HILL AIR FORCE BASE, Utah — For many who live a nd work here in the Rocky Mountains, major benefits include numerous recreational opportunities, abundant wildlife, combined with unique and scenic landscapes.
Many wildlife species naturally inhabit this area of the U.S. and some of those live as fulltime residents on Hill AFB. Therefore, wildlife management has become an integral part of the Air Force mission, especially in minimizing safety hazards, protecting the environment, and improving quality of life for the base’s wildlife and human populations.
Here, Russ Lawrence, natural resources manager, and Nick Brown, biologist and U.S. Fish and Wildlife Service Liaison to the base, manage natural resources as well as many wildlife species, fish and animal habitats.
Their primary duties include ensuring that the Air Force meets all Sikes Act requirements, which enhances cooperation between the Department of Defense and Fish and Wildlife Service to promote conservation on military lands while continuing to effectively conduct the military mission. Both meet regularly with managers of the Bird/wildlife Aircraft Strike Hazard program—or BASH—to ensure flight safety and occasionally facilitate animal relocation.
According to Lawrence, balancing priorities and resources is necessary in maintaining mission readiness while making the base a better place to work and live.
“It is important for us to manage the base natural resources with urban/industrial interface, and help them to be compatible,” he said.
Brown views wildlife management as a very important task, for all involved.
“The Air Force is required by law to manage this installation’s natural resources, but besides the fact that we are required to do so, it is the right thing to do,” he said.
With the absence of natural predators on base and without a wildlife management plan, deer could easily exceed the carrying capacity of their habitat. In an overpopulation scenario, deer would suffer from inadequate food sources, especially during severe winters. Unchecked, vehicle accidents on base roads would rise and the risk of runway incursions would increase, which are an obvious safety issue for pilots and add unnecessary costs.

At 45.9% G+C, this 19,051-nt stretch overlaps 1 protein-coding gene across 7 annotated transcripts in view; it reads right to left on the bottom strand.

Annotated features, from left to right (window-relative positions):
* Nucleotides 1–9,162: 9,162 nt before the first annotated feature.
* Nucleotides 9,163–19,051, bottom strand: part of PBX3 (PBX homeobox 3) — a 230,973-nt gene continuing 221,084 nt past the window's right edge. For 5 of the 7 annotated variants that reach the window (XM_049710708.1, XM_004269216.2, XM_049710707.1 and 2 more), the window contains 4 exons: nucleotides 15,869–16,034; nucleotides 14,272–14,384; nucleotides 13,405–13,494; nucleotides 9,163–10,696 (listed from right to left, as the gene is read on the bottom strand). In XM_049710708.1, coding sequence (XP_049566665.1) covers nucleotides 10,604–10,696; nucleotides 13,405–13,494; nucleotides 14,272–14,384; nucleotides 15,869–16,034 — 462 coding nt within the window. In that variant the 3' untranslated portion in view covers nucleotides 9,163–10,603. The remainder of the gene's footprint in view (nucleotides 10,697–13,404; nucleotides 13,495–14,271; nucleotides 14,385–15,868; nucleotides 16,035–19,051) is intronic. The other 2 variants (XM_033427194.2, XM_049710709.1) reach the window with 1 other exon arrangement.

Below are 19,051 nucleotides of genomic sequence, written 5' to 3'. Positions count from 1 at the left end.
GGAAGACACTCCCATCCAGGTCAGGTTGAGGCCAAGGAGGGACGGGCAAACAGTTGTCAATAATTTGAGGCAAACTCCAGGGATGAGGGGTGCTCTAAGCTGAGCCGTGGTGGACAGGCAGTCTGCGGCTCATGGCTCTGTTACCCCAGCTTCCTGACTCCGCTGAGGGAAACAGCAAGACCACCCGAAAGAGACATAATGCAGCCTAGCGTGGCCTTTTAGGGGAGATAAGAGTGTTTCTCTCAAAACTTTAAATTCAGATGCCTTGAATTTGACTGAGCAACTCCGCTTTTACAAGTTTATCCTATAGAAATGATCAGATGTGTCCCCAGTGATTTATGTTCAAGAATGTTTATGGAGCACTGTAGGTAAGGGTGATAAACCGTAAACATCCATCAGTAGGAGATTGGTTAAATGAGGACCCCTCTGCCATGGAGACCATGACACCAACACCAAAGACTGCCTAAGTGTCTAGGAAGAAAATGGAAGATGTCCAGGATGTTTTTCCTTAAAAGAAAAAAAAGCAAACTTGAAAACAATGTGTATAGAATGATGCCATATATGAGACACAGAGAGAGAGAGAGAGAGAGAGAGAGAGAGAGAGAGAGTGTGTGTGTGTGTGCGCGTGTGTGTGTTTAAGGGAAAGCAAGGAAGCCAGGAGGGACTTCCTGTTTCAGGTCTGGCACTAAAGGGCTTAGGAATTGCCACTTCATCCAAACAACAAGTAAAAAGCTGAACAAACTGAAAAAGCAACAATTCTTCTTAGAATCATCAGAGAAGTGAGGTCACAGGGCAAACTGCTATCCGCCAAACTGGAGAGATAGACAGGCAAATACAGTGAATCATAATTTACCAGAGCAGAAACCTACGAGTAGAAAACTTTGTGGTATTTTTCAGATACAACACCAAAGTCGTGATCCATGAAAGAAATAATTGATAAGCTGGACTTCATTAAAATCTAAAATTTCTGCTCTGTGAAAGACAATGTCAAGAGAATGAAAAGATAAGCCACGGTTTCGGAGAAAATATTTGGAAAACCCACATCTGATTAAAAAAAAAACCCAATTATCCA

The management process begins with multiple visual and remote camera surveys to ascertain the total number of deer, overall animal health, and available habitat. Proactive maintenance of this habitat and the base’s annual archery deer hunt are effective tools used to maintain and enhance deer population on base.
“When you manage wildlife, you also manage the habitat in which they live,” said Brown. “With the deer on base, we also have an archery hunt to allow people an opportunity to harvest a deer, in turn keeping their population at a healthy level.”
For 2017, the base issued 10 archery deer hunt vouchers to assist in keeping the deer population within desired limits.
Annual archery hunt
One of Utah’s most popular recreational opportunities is its annual deer hunt. Because it consistently produces good animal populations, the state has long been considered one of the country’s premier mule deer hunt locations with many trophy animals harvested. For local and non-resident Airmen and Department of Defense civilians, Hill AFB provides a unique opportunity to hunt deer in Utah on an active military base.
This year, Air Force Staff Sgt. Jeff Hopkin, an air traffic controller assigned to the Air National Guard at Kingsley Field, Oregon, drew one of Hill AFB’s hunt vouchers for 2017.
“There are multiple benefits from hunting on a military base versus public land,” he said. “For one, the deer do not receive as much hunting pressure and you’re not shoulder-to-shoulder with 20 other guys. Not including my deer, the base hunt success ratio was 50 percent, which is an amazing number with archery weapons and considering that the average success ratio in many western states is around 25 percent or less.”
The Hill AFB deer hunt seasons coincide with Utah’s general archery buck deer seasons, which run from Aug. 19 through Sept. 15, and the extended archery season, which runs from Sept. 16 through Nov. 30. Priority for Hill AFB deer vouchers is as follows: active duty, guard/reserve, DOD civilians, and general public. Deer hunting takes place in two designated areas, primarily on the base’s northeast side.
Hopkin was able to enjoy several weeks of hunting, sometimes accompanied by a family member, and was successful in harvesting a three-point buck.
“The obvious benefits are, if one is successful, the meat will provide food for your family,” he said. “It can also be a great family activity. We got my father a visitor’s pass, which allowed him to join me while hunting. We had a great time together and created a lasting memory.”
Those interested in obtaining a deer tag for hunting on base, information is available at the following:
Hill AFB iSportsman web page: https://hillafb.isportsman.net/.
Hill AFB Natural Resource Office: 801-777-7652 or email@example.com.
State of Utah hunting licenses: https://wildlife.utah.gov/hunting-in-utah.